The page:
M. Karunanidhi’s 11-day stay in hospital, his doctors said, was also a reflection of the way he lived his life — fighting one battle after another, undeterred, until it was no longer possible to fight the inevitable.
It started with an urinary tract infection that was managed at home, initially. As the infection took root, even as treatment continued, his blood pressure dropped late on July 27, leading to his hospitalisation in the wee hours of July 28.
His physicians thought that rushing him to a hospital and pushing in inotropes to stabilise blood pressure would help, and he was shifted in an ambulance to Kauvery Hospital. While the situation seemed dire initially, doctors were glad when he responded very well and stabilised in literally textbook fashion.
With this kind of a recovery, his doctors were hopeful that he could be shifted home after observation for a mandatory period of time.
Meanwhile, an extensive investigation for the source of the infection was undertaken, and the doctors did not rule out the presence of tumours too. But there was no evidence and the infection finally subsided, marking yet another milestone in his hospital stay. These ‘ups’, which came after significant downturns, especially in a patient of advanced age, enthused doctors.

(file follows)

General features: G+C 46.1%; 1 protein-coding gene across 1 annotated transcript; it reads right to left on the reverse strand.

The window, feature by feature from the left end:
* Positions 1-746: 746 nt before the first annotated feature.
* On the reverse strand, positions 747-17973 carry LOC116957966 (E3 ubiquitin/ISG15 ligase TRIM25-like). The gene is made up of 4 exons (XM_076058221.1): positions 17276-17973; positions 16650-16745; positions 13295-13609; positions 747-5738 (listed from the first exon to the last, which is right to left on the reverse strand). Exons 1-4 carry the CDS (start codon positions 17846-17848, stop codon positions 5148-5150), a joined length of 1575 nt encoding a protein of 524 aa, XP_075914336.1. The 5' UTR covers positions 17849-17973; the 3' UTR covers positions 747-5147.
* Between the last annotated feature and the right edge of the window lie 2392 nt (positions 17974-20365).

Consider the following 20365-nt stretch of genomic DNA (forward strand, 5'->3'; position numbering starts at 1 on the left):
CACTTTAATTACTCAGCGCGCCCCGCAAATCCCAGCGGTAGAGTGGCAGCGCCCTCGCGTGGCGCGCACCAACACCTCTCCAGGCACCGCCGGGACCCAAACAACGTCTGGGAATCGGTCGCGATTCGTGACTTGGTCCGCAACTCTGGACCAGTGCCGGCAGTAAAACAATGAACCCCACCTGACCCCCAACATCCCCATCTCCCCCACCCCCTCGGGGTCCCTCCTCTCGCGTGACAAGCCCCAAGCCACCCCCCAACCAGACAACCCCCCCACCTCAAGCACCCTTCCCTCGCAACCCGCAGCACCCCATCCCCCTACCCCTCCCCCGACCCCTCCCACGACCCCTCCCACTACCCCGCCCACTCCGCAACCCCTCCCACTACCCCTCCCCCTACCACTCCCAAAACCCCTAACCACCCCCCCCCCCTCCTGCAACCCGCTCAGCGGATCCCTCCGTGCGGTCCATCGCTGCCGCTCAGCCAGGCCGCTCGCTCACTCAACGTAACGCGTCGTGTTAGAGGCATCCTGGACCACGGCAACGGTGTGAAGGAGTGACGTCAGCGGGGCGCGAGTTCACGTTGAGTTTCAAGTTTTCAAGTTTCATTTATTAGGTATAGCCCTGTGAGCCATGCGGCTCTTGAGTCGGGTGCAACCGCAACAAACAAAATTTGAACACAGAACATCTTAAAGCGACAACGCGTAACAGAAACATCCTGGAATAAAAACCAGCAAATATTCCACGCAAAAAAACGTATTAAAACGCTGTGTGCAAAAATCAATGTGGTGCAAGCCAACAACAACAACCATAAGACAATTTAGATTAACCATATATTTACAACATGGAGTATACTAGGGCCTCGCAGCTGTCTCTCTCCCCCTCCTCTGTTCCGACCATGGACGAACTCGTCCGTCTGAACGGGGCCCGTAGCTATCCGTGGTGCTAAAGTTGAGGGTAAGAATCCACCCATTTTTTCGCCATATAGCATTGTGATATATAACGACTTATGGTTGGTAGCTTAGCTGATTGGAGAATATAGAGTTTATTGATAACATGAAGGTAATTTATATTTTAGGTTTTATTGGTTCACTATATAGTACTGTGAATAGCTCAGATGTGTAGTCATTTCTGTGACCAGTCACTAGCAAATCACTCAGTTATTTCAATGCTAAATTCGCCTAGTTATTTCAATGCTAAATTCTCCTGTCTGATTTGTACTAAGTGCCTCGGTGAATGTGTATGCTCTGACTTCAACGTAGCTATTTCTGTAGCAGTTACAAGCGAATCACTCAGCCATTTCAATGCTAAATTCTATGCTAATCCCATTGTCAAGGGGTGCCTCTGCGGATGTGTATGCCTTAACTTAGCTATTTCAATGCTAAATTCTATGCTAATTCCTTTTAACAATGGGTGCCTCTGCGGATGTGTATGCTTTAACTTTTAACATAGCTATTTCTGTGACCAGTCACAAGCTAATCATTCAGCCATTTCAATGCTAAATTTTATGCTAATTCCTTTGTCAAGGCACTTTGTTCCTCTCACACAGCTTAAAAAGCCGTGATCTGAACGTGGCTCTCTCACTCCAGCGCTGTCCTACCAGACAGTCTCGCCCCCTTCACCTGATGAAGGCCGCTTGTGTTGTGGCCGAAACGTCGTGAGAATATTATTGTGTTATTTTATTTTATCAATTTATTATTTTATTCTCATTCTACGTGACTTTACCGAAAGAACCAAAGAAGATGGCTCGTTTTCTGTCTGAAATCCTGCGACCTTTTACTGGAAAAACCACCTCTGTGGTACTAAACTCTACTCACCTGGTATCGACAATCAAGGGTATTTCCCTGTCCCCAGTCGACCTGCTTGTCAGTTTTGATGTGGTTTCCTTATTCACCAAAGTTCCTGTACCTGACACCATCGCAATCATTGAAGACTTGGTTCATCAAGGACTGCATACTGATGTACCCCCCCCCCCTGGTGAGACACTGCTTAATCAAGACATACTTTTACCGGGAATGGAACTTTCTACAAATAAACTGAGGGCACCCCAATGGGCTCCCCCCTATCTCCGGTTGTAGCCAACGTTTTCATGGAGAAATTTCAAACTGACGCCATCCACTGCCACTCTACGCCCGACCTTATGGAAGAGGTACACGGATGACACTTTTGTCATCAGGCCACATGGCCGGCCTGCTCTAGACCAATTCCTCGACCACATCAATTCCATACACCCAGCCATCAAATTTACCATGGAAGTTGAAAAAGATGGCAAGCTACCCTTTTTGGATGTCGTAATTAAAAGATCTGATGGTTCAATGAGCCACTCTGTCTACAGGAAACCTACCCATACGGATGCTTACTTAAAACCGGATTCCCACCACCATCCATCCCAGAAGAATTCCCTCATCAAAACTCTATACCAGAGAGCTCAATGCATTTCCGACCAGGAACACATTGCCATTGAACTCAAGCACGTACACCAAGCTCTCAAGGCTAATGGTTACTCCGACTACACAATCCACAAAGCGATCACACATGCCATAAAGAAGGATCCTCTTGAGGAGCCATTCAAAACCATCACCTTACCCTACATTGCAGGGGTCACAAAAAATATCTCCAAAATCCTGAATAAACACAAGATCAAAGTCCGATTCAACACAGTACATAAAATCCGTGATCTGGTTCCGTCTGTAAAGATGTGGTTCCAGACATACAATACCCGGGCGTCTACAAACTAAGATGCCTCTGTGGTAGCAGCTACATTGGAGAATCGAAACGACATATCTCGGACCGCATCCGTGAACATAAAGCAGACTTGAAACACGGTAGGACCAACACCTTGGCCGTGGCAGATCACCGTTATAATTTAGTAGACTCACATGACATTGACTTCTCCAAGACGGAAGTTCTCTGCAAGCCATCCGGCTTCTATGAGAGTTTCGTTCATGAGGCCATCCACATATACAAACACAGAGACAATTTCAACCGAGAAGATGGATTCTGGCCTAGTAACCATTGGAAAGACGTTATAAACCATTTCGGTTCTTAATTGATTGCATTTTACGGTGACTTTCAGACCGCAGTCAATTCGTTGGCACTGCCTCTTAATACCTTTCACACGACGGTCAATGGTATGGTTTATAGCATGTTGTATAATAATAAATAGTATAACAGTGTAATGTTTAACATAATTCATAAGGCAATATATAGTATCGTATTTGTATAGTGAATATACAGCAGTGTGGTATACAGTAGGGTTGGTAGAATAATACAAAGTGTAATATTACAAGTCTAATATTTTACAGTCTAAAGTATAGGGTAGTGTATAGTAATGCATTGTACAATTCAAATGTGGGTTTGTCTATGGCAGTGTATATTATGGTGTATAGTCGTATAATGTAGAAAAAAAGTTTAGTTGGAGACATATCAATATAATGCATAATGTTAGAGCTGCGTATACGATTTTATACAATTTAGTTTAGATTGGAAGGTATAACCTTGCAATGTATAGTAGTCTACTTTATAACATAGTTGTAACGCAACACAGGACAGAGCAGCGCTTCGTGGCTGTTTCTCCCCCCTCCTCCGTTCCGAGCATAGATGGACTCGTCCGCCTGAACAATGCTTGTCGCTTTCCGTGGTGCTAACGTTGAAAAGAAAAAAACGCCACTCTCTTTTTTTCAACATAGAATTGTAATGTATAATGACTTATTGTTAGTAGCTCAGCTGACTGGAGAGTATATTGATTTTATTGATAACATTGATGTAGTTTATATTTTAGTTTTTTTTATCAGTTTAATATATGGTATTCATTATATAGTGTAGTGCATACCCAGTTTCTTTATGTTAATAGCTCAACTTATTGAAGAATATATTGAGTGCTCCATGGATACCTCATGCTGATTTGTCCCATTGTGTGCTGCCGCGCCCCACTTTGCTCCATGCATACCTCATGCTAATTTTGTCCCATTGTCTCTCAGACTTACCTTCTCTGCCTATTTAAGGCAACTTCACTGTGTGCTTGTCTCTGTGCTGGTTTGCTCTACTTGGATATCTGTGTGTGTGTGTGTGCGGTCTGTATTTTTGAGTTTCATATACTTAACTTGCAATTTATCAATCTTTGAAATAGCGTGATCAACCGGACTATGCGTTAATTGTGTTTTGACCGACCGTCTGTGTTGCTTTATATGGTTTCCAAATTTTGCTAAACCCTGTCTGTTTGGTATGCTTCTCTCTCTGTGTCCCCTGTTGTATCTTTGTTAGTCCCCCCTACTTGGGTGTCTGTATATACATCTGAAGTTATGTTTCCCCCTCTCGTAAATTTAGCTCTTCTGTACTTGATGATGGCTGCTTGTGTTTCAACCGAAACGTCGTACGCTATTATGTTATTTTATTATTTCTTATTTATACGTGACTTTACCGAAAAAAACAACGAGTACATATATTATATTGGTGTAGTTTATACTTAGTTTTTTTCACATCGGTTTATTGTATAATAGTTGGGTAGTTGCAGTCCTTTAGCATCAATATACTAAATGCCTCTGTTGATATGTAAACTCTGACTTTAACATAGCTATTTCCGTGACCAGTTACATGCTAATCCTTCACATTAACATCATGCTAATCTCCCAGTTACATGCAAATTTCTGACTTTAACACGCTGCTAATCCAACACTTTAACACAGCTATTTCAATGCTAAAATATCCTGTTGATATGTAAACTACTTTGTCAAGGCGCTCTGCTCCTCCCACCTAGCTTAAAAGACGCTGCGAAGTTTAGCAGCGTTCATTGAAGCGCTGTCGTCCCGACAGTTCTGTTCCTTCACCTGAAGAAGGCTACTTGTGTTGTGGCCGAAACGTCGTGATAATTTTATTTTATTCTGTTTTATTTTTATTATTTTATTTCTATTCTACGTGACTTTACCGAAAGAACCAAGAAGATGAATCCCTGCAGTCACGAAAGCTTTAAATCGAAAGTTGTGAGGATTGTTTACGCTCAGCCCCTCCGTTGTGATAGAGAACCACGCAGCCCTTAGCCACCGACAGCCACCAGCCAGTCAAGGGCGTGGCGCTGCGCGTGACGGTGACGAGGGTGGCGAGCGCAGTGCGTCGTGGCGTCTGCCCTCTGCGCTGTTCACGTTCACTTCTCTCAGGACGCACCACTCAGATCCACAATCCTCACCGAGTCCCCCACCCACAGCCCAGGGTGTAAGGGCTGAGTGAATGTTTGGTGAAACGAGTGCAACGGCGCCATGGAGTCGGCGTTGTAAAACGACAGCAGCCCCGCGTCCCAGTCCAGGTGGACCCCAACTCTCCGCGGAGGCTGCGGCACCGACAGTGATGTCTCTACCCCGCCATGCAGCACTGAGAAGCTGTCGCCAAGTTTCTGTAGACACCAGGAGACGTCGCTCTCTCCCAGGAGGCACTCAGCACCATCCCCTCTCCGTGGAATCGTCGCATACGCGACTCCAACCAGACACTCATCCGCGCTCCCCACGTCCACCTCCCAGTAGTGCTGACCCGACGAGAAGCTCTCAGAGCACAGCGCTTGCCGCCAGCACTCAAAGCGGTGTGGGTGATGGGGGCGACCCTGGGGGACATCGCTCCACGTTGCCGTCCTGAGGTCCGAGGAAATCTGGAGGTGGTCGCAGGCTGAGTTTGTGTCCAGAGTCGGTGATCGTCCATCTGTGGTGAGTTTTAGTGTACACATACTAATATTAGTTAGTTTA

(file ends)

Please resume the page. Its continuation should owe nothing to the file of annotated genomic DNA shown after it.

The septicaemia scare
Meanwhile, he slipped in and out of consciousness and it was only two days before he passed away that he completely lost consciousness, doctors recounted later. It was the septicaemia or blood stream infection that proved to be the final villain, leading to multi-organ failure.
In characteristic spirit, Karunanidhi fought against the infection in the single ICU unit allotted exclusively for him on the fourth floor of Kauvery Hospital. However, the septicaemia, a common enough affliction among elderly patients who have had an infection or have just recovered from one, proved to be quite tenacious.
His organs started to fail, jaundice set in after the liver started heading towards shutdown, and the kidneys were affected too. However, doctors swore that his heart and lungs were in perfect condition until the heart finally ebbed to a stop. His last hours were mostly peaceful, and he started gasping for breath only in the last few hours. He was never on the ventilator, and was breathing pretty much on his own with intermittent oxygen support after the breathlessness phase on Tuesday. It was a slow, systemic death, and the patient, as is his wont, did not give up until the very last, his doctors said.
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